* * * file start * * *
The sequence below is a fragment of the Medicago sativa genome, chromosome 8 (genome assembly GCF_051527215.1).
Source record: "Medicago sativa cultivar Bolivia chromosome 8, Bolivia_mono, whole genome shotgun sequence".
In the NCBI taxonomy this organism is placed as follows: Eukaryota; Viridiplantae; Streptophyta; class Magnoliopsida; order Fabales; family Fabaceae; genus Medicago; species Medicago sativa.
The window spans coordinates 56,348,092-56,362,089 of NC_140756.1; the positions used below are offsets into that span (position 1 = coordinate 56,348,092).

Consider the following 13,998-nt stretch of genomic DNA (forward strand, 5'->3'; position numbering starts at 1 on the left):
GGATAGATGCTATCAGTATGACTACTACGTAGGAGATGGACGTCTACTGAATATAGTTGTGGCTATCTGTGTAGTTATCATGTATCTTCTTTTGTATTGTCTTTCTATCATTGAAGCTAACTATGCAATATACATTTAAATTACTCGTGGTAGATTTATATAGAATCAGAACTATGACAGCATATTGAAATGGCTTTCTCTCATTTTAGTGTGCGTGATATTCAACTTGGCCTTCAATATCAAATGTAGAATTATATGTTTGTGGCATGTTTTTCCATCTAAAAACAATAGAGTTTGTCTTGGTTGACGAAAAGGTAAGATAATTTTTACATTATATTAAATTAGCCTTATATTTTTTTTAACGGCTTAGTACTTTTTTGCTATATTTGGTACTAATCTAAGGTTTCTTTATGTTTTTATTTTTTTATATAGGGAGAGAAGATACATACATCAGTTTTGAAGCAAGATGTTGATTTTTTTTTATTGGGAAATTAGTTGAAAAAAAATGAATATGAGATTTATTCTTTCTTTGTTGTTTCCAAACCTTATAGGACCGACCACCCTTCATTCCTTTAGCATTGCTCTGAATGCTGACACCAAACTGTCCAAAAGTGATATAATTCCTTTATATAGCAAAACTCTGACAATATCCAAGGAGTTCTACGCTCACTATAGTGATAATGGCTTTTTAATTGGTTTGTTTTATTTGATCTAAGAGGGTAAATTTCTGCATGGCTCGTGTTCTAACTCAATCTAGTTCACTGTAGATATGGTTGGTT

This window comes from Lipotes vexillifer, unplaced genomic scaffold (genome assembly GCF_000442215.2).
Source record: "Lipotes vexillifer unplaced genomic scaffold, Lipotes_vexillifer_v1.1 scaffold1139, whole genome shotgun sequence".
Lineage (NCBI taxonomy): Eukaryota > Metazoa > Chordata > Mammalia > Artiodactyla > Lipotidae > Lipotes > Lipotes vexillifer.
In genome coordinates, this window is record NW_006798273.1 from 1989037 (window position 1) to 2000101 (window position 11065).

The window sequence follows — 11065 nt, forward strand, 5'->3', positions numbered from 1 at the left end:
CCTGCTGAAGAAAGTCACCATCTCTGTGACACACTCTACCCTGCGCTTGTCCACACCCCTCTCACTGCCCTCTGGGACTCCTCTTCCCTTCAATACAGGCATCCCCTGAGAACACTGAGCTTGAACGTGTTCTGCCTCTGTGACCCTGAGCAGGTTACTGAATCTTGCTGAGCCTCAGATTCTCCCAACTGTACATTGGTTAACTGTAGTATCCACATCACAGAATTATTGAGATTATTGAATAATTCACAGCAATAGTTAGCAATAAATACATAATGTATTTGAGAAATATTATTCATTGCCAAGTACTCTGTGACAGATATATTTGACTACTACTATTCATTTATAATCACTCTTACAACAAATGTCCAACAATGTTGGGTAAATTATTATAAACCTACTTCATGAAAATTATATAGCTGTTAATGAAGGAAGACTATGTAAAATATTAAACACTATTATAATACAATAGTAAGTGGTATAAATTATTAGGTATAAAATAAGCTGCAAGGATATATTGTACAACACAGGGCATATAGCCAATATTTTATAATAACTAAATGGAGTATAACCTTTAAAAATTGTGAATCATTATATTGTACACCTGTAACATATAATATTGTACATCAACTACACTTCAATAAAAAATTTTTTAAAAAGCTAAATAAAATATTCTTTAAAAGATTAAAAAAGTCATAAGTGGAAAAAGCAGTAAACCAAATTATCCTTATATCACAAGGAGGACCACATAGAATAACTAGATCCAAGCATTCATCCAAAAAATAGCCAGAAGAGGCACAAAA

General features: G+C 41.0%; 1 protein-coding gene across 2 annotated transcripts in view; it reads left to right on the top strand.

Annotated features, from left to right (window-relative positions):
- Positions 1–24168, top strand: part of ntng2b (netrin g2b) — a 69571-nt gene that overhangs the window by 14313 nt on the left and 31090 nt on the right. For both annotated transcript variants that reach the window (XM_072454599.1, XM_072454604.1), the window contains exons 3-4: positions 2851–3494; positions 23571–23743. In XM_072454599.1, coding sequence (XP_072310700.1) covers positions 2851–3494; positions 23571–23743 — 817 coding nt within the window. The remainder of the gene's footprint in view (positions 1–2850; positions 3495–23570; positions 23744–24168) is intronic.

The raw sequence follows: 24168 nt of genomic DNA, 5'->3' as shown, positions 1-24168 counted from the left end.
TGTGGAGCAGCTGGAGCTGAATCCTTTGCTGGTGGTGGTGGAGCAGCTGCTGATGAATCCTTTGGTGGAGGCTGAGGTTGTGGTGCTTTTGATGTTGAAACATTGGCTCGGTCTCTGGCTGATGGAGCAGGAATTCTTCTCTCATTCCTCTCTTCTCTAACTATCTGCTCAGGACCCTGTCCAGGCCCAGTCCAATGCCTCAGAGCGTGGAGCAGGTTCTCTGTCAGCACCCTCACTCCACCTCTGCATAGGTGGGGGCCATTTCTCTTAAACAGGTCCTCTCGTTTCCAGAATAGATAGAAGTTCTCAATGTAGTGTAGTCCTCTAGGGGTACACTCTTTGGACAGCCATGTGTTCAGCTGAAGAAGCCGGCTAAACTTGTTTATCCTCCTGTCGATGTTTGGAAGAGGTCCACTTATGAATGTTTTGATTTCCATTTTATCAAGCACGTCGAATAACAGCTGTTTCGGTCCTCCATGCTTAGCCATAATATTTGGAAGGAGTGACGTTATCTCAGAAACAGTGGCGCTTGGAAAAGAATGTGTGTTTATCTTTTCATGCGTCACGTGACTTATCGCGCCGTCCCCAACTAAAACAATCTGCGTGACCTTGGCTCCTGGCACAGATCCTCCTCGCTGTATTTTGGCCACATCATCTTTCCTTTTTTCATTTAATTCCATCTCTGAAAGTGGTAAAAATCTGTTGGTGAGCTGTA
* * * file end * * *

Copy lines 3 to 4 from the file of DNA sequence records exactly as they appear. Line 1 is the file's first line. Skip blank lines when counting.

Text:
In the NCBI taxonomy this organism is placed as follows: Eukaryota; Viridiplantae; Streptophyta; class Magnoliopsida; order Fabales; family Fabaceae; genus Medicago; species Medicago sativa.
The window spans coordinates 56,348,092-56,362,089 of NC_140756.1; the positions used below are offsets into that span (position 1 = coordinate 56,348,092).